Bio

I have traveled most of my life to foreign countries and to different states of the US, but Hawaii has always been my home. I am of Native Hawaiian descent and my family is from Moloka'i, Hawai'i, but because I had travelled so much growing up I assimilated myself with the host culture of that particular place. So, as I grew older I had a strong desire to learn more about myself and what it means to be Hawaiian. When I came back to Hawai'i I immersed myself in the learning of my own culture. As time passed I began to progress in a few of the arts of my people such as hula (dance), mele (song), oli (chant), and various other na mea o Hawai'i.

All of my life experience and my passions have set me on a path to share my culture with others and to become a person that is in balance with the world. As I progress forward in my life’s’ journey I take with me the teachings of my people, remembering that we must look to the past so that we can face the future. I continue to learn and progress myself as a Native Hawaiian and most importantly as a human being of this Earth. With love and respect,
-Kahu Ka'alekahi

Bio

Vene is a cultural practitioner whose Hawaiian roots touch everyone he meets. An important figure in Hawaiian Fishpond restoration and master of the sailing canoe (wa’a), Vene truly embodies the Aloha Spirit.. 

2011 - Present: HOE - Hawaiian Outrigger Experience
Co-Founder / Part Owner
2012 - Present: Fleetwood's on Front St. Restaurant - Cultural Advisor

2014 - Present: Manuteanuie Entertainment/Productions

Wedding Officiant / Event Hosts
Performing weddings, coconut husking demonstrations, poi pounding demonstrations, and sharing Hawaiian culture with performances of chants and songs.

2015 - Present: Maui Ocean Center
Host / Guest Speaker
2014- Documentary Film: Breath of Life

Main Actor
2016 Movie: Kuleana-Actor

Bio

Aloha! I am Reverend Kekoa Yap and I am a native Hawaiian, a Kumu Hula (teacher of hula), and chanter…. Welcome!

As an ordained minister, I offer authentic Hawaiian wedding ceremonies complete with Hawaiian blessings and oli (chant), as well as traditional and other non-denominational ceremonies, such as blessings for a new business or home.

I am also available for vow renewals and commitment ceremonies of any kind, for which the Hawaiian tradition is especially appropriate.

My weddings have been featured in Pacific Rim Wedding Magazine.

I look forward to hearing from you.

Aloha,
Reverend Kekoa Yap


BIO - DENNIS CHONG‐IMAMURA - Oahu Officiant


Kāhea in the Hawaiian language dictionary by Pukui and Elbert is “to call, to cry out, 
invoke, greet, name ...; to summon, a call, alarm.” Life for me has been a progression of calls and 
summons from the Creator who lives in each of us, from Akua – from God. When a person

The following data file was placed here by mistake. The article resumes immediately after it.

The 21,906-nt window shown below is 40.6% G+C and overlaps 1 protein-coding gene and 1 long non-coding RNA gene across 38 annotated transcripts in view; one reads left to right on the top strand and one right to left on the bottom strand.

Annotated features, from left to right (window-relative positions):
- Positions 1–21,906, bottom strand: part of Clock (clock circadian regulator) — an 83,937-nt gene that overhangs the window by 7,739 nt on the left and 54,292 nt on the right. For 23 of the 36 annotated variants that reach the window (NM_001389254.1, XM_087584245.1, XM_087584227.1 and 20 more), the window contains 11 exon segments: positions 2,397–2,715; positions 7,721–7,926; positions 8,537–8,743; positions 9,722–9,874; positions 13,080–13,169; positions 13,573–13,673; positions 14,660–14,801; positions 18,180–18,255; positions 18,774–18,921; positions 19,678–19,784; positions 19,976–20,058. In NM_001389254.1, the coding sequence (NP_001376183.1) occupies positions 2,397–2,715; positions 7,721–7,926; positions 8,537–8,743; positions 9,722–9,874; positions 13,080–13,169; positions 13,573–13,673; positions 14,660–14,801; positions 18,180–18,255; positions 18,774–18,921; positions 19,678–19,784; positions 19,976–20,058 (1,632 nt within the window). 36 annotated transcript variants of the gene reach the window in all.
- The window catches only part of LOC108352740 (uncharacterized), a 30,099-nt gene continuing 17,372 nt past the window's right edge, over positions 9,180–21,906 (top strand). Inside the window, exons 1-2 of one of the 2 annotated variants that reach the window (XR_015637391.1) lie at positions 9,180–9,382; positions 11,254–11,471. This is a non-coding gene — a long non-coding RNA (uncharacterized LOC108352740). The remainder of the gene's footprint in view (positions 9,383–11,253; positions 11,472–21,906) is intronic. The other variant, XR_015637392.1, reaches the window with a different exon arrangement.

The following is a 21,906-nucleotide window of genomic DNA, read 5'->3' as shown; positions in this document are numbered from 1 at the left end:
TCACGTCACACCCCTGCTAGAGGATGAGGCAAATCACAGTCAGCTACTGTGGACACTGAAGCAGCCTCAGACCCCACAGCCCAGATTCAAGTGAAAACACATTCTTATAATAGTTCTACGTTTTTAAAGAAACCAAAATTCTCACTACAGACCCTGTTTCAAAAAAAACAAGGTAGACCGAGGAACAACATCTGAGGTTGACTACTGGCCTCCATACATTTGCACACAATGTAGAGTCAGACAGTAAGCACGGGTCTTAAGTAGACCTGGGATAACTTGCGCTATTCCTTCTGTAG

responds with a ʻyes” to a kāhea, then he should accept the kuleana or responsibilities that are 
inherent with it. Briefly, these are the kāhea I have responded to over my lifetime:
Seminarian for 6 years – St. Stephenʻs Seminary, Kāneʻohe, Hawaiʻi


Juvenile Detention Officer 1 ½ years, State of Hawaiʻi
Federal Agent for 33 years – DEA, U.S. Customs, ICE
Police Commission Investigator for 8 years – Honolulu Police Commission
Kumu Hula for 14 years – Hālau Hula Keliʻi Puʻukū O Ke Ao
Ordained Minister & Licensed Marriage Celebrant in the State of Hawaiʻi


Conduit for Blessings, Cleansings, Healings
Throughout my law enforcement career, I served my people – the world ­ with aloha,  with love. It was no accident nor contradiction that I embraced the hula and practiced it with the 
mana or divine energy within, and with the hā or chosen breath of life. The series of kāhea then 
started. First with a request from a family member, friend, or colleague to say grace or pule for 
gatherings of people before a meal; then home and office blessings, cleansings, healings, rites of 
commital and marriage celebration. I asked often, “Why me?” and the response in different 
forms basically came back, “Why not?” Thus the kāhea and my kuleana once I said yes. 
I believe in God and that there is God – in His image ­ in every person. I believe that we 
should love or aloha one another (remember the greatest commandment?). I believe that there 
are many paths to God, whom we call by different names. I say all this because this is who I am 
as a kahu and celebrant – very important to know and understand for those seeking a sacred path, 
as in marriage.


With mana and hā I relate to the land, the ʻāina and all its people in the warmth of aloha.  I conduct ceremonies within the parameters of traditional Hawaiian protocols, using ti leaves, 
Hawaiian salt, special water, the sounds of  hula and most importantly, oli (chants) that 
communicate with God, with the forces of nature, with generations that have passed and with 
generations to come.


I conclude by saying that I am but a conduit for Akua. It is not my power but His. I have 
been informed that I am helped in sacred endeavors and healings with the wonderful grace, light 
and sword of the Archangel Michael. Why me? Why not?
Mahalo Ke Akua and Blessings to us all.